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I am recently introduced to tcolorbox, which is a great package. I am trying to use it to highlight computer codes such as bash, python, and c++ in my document. When I run the following MWE, I get the error: Illegal parameter number in definition of \next #. In the following MWE, when I remove the first comment line: # Unzip the file to the created directory it works with no problem. However, I would like to have the comment line at the beginning of the bash code. Could someone shed light on this?

\documentclass[11pt,letterpaper]{article}

\usepackage{tcolorbox}
\tcbuselibrary{minted,skins}

\newtcblisting{bashcode}[1][]{
  listing engine=minted,
  colback=bg,
  colframe=black!70,
  listing only,
  minted style=colorful,
  minted language=bash,
  minted options={linenos=true,numbersep=3mm,texcl=true,#1},
  left=5mm,enhanced,
  overlay={\begin{tcbclipinterior}\fill[black!25] (frame.south west)
            rectangle ([xshift=5mm]frame.north west);\end{tcbclipinterior}}
}
\definecolor{bg}{rgb}{0.85,0.85,0.85}

\begin{document}

\begin{bashcode}
# Unzip the file to the created directory
$ unzip code-163f67cbf550560aa351b3d0a3bbbd7a22863cb4.zip -d ~

$ mkdir ~/code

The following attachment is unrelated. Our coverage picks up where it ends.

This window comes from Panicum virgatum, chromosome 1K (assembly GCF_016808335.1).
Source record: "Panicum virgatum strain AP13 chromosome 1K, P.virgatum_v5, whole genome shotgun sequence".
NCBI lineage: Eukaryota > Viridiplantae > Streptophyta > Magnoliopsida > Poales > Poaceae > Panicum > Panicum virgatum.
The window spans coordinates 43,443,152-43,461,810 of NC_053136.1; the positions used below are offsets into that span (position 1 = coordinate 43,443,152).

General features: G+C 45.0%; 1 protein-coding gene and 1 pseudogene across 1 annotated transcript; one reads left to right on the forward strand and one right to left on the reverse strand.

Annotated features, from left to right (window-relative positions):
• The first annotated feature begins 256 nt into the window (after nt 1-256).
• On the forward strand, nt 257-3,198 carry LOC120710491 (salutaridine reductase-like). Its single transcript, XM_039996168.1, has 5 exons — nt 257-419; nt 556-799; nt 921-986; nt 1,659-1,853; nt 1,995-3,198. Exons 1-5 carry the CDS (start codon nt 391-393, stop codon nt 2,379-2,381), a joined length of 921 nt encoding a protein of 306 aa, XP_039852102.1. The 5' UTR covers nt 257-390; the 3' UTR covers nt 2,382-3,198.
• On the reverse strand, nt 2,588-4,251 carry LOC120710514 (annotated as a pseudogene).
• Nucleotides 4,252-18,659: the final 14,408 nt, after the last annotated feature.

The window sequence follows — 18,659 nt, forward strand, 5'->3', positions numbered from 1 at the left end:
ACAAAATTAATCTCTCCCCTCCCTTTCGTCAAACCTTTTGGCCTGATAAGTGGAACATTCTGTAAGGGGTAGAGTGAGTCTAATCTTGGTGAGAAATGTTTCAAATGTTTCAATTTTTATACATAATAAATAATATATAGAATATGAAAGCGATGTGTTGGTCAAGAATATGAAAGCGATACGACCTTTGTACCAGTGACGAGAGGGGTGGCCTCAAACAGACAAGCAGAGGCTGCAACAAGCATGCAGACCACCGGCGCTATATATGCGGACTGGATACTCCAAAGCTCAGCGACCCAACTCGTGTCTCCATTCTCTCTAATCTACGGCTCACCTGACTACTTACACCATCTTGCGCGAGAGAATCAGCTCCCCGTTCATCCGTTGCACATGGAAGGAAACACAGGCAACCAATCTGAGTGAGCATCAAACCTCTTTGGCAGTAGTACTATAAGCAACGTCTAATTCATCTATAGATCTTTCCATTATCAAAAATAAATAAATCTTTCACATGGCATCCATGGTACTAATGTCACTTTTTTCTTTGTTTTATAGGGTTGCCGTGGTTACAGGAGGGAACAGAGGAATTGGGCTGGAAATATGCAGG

# Since the directory name is long, I do the following
$ mv ~/code-163f67cbf550560aa351b3d0a3bbbd7a22863cb4/ ~/code
$ cd ~/code
$ ls -F
apps/     inverters/           Makefile*  numerics/    sphfunc/
imaging/  logging.properties*  models/    simulation/

$ make
\end{bashcode}

\end{document}
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  • Related: tex.stackexchange.com/questions/89276/…
    – user13907
    Apr 28, 2014 at 19:07
  • If you use \begin{bashcode}[] then everything works as expected
    – cmhughes
    Apr 28, 2014 at 19:08
  • @ cmhughes: Thanks. I added [] to the \begin{bashcode} and it worked flawlessly. What does these brackets do?
    – afp_2008
    Apr 28, 2014 at 19:10
  • 1
    @Ahm you've defined an environment that takes an optional argument that is empty by default. In most cases, leaving it blank by not writing it will be absolutely fine - you just happened to pick one of the characters that will cause you issues; remember that # has special meaning in LaTeX, and because your environment is scanning for an optional argument, # still has its primitive meaning, and as such, is not interpreted as verbatim text. using the [] tells LaTeX explicitly that there is no argument :)
    – cmhughes
    Apr 28, 2014 at 19:13

1 Answer 1

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If you use

\begin{bashcode}[]

then your example compiles just fine (using shell-escape).

To explain this, remember that # is a special character in LaTeX. You have defined an environment that takes an optional argument that is empty by default. In most cases, leaving it blank by not writing it will be absolutely fine - you just happened to pick one of the characters that will cause you issues.

Because your environment is scanning for an optional argument, # still has its primitive meaning, and as such, is not interpreted as verbatim text. Using the [] tells LaTeX explicitly that there is no argument.

For further exploration, try replacing your very first # with any other character (modulo a guru finding another special case), and you'll notice that you don't have any issue.

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